Ancient Egyptian papyrus was made into rolls by overlapping and gluing strips of the papyrus plant, creating durable and easily transportable scrolls for written texts that were vital for administrative, religious, and literary purposes. Easy and cheap to produce, papyrus was one of the most important cornerstones of the government of ancient Egypt.

Papyrus plant
Papyrus plant

Writing hieroglyphs on papyrus was cumbersome and time consuming, so the much easier and faster to write cursive hieroglyphs were developed. However, it was still relatively slow, which ultimately lead to the very fast hieratic script.

The manufacturing of papyrus involves several steps, from harvesting the raw material to creating the final writing surface. Pliny the elder wrote about the process already in the first century (Natural History, 13.23). Papyrus is made from the Cyperus papyrus plant Papyrus plant (Gardiner sign M13) (wꜢḏ) or Papyrus plant (Gardiner sign M15) (dyt), which still grows in marshy areas along the Nile. The traditional process of making papyrus went something like this:

The outer green layer of the stem is removed, leaving the inner white pith or stalk. The white pith is cut into long strips that are then split into thinner layers using a sharp tool, creating long, flexible ribbons that are soaked in water to soften the fibers and makes them more pliable. The soaked strips are laid out side by side, slightly overlapping, on a flat surface. The arrangement of the strips forms a layer for the width of the desired papyrus sheet.

Another layer of strips is placed perpendicular to the first layer, creating a crosshatch pattern. Using a mallet, the layers are then hammered to further facilitate bonding. The sheet is left to dry in the sun where the natural sugars in the papyrus act as a glue, binding the strips together. Once dried, the papyrus sheet is polished with a smooth, hard object, such as a shell or a piece of ivory, to create a smooth and even surface for writing. The resulting papyrus was pure white in colour and, if carefully produced, free of spots, stains, and other flaws.

The process of making papyrus rolls Tied papyrus roll (Gardiner sign Y1) or Open papyrus roll (Gardiner sign Y2) (mḏꜢt) involved taking individual sheets of papyrus and joining the longer sides together to create a continuous scroll. While still fresh, they employed a sort of glue to join and reinforce the bond between the sheets. This adhesive substance helped create a stronger and more durable connection between the overlapping papyrus sheets. The process involved beating or tapping the surface to ensure that the sheets were firmly joined. The resulting papyrus sheets serve as the writing material scribes would use reed pens and ink to write on.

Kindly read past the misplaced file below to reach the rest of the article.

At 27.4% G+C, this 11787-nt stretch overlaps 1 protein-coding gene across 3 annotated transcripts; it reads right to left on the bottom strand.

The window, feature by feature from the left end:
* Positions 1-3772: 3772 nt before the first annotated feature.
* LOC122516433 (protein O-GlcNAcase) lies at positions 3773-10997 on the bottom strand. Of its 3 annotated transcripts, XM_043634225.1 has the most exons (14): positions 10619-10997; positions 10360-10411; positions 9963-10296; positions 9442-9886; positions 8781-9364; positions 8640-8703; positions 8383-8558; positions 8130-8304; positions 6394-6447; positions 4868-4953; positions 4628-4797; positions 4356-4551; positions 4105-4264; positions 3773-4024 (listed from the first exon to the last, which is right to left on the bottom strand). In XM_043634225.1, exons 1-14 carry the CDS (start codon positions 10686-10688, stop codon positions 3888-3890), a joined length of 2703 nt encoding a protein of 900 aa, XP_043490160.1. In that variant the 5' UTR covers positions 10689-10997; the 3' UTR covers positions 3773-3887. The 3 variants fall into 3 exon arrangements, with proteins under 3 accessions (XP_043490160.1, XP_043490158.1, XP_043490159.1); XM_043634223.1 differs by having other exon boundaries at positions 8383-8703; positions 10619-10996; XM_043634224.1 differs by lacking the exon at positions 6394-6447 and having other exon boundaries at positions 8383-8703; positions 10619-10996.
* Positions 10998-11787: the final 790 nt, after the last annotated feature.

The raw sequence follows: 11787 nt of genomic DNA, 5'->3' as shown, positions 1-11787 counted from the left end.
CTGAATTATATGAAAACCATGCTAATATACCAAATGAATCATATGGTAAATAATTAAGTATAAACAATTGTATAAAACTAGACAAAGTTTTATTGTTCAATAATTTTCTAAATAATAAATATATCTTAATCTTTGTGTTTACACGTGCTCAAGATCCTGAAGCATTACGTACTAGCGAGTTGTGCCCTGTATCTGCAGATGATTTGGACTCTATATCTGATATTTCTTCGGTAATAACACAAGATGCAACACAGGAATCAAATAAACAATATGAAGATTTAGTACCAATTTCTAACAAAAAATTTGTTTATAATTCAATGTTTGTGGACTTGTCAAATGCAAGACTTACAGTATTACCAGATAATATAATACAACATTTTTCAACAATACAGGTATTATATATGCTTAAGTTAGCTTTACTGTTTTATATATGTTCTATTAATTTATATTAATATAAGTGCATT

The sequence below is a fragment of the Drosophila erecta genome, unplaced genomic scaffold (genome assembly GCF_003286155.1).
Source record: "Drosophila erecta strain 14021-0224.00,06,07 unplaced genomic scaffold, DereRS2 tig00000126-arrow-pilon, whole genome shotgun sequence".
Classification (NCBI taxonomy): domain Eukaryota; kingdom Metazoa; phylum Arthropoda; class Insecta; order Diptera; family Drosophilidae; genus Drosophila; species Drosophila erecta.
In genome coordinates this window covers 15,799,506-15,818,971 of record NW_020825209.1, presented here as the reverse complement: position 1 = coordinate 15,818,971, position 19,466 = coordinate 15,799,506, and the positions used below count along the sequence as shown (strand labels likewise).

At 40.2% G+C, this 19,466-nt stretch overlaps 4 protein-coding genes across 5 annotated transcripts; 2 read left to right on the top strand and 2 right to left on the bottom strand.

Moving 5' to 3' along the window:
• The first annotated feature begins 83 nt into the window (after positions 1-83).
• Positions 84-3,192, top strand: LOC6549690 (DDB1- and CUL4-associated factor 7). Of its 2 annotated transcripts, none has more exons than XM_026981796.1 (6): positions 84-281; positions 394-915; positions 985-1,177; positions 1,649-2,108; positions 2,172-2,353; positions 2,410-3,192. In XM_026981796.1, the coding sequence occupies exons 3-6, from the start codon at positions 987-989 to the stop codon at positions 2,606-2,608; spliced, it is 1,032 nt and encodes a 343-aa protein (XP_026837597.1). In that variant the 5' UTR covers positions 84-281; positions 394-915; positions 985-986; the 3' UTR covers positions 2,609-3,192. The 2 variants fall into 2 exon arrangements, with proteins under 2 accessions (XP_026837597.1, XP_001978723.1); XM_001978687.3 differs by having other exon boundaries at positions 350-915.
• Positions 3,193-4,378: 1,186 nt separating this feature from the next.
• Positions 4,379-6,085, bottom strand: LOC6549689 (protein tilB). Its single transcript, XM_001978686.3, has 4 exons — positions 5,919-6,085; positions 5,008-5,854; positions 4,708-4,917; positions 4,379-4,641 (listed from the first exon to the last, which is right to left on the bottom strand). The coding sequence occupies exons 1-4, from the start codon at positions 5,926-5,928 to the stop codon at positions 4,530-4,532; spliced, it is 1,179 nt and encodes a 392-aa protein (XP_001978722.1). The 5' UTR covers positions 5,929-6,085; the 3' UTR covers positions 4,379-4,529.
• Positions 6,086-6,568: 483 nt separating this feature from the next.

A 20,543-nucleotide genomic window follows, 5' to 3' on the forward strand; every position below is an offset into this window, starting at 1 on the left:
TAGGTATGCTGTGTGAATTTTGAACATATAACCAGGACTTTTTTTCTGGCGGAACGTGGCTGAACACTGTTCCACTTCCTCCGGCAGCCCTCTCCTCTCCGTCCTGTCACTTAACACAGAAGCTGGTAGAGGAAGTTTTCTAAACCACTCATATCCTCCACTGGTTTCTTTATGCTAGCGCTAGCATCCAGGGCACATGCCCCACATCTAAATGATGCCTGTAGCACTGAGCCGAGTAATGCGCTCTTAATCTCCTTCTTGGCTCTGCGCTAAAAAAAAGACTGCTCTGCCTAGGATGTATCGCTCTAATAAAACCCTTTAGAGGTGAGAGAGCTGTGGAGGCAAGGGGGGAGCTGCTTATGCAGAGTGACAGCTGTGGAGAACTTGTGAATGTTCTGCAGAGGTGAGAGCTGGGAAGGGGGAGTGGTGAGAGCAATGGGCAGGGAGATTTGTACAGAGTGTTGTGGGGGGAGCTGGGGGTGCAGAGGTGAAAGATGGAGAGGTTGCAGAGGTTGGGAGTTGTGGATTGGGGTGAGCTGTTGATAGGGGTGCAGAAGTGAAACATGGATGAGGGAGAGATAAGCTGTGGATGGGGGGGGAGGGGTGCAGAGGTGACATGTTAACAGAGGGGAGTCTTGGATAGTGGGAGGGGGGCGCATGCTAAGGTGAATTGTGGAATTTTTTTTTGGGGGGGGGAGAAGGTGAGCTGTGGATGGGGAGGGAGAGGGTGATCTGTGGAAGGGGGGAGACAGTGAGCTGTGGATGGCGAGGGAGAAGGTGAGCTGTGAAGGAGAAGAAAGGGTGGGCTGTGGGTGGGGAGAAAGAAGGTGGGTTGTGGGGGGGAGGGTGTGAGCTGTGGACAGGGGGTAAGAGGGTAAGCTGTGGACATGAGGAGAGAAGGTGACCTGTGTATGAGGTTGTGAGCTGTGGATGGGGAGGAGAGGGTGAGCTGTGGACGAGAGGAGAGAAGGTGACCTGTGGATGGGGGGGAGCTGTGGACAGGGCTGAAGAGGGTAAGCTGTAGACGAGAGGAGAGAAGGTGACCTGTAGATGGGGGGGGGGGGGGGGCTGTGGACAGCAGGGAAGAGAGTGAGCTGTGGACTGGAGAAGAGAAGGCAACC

The number of sheets on a roll and the size of each sheet were regulated but varied across the kingdom’s different periods. Up to 20 of these sheets were then pasted together to make a roll.

Hieratic script
Hieratic script on papyrus

The combination of glue and the use of mallets played a crucial role in creating a sturdy and well-bonded papyrus sheet. This was especially important for scrolls that needed to withstand handling, rolling, and unrolling without significant wear and tear. The production of papyrus scrolls required a skilled artisan who understood the properties of papyrus and the techniques needed to create a high-quality writing surface. The use of glue and mallets demonstrated the Egyptians’ ingenuity in developing methods to enhance the durability of their writing material.

While the specific details of these techniques might not be fully preserved in historical records, archaeological evidence and studies of ancient papyri have provided insights into the sophisticated methods employed by the Egyptians in crafting their scrolls. These practices contributed to the longevity of many surviving ancient Egyptian papyrus texts. The ink used by ancient Egyptian scribes was typically made from a mixture of water, soot, and gum. The gum served as a binder, and the soot provided the black colour. The Egyptian scribes also used red ink, and had both practical and symbolic uses, appearing in administrative documents as well as in religious and ritual contexts. Scribes used reed pens, which were crafted from the stems of certain plants. The reed was shaped into a pen, and the scribe would dip it into the ink to write on the papyrus.

Papyrus had already begun to be displaced in Europe by the less expensive vellum, or parchment, by the third century, but the use of papyrus for books and papers continued intermittently until the 12th century.